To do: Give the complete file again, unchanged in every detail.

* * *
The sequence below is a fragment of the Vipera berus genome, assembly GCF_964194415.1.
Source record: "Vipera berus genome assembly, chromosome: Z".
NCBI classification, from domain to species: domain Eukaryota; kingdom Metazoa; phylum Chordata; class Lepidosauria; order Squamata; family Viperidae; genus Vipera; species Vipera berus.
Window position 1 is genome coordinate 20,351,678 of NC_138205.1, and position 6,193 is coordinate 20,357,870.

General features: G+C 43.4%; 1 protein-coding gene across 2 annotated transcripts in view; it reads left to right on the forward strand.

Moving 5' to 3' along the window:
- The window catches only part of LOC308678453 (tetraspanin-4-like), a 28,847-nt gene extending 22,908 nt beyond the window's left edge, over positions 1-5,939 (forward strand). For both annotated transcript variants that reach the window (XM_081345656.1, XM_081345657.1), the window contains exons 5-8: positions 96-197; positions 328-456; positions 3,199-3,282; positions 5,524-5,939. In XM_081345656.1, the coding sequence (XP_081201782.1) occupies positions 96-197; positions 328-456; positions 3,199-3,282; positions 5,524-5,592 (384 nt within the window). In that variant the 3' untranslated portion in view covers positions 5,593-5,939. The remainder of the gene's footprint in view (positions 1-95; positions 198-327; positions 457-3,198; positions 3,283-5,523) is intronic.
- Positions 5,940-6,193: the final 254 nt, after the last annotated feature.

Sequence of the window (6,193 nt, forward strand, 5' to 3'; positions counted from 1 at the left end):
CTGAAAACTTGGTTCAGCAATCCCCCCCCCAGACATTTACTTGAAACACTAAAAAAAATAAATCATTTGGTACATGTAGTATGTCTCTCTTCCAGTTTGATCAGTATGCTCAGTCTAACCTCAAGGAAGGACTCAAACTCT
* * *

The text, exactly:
The sequence below is a fragment of the Vipera berus genome, assembly GCF_964194415.1.
Source record: "Vipera berus genome assembly, chromosome: Z".
NCBI classification, from domain to species: domain Eukaryota; kingdom Metazoa; phylum Chordata; class Lepidosauria; order Squamata; family Viperidae; genus Vipera; species Vipera berus.
Window position 1 is genome coordinate 20,351,678 of NC_138205.1, and position 6,193 is coordinate 20,357,870.

General features: G+C 43.4%; 1 protein-coding gene across 2 annotated transcripts in view; it reads left to right on the forward strand.

Moving 5' to 3' along the window:
- The window catches only part of LOC308678453 (tetraspanin-4-like), a 28,847-nt gene extending 22,908 nt beyond the window's left edge, over positions 1-5,939 (forward strand). For both annotated transcript variants that reach the window (XM_081345656.1, XM_081345657.1), the window contains exons 5-8: positions 96-197; positions 328-456; positions 3,199-3,282; positions 5,524-5,939. In XM_081345656.1, the coding sequence (XP_081201782.1) occupies positions 96-197; positions 328-456; positions 3,199-3,282; positions 5,524-5,592 (384 nt within the window). In that variant the 3' untranslated portion in view covers positions 5,593-5,939. The remainder of the gene's footprint in view (positions 1-95; positions 198-327; positions 457-3,198; positions 3,283-5,523) is intronic.
- Positions 5,940-6,193: the final 254 nt, after the last annotated feature.

Sequence of the window (6,193 nt, forward strand, 5' to 3'; positions counted from 1 at the left end):
CTGAAAACTTGGTTCAGCAATCCCCCCCCCAGACATTTACTTGAAACACTAAAAAAAATAAATCATTTGGTACATGTAGTATGTCTCTCTTCCAGTTTGATCAGTATGCTCAGTCTAACCTCAAGGAAGGACTCAAACTCT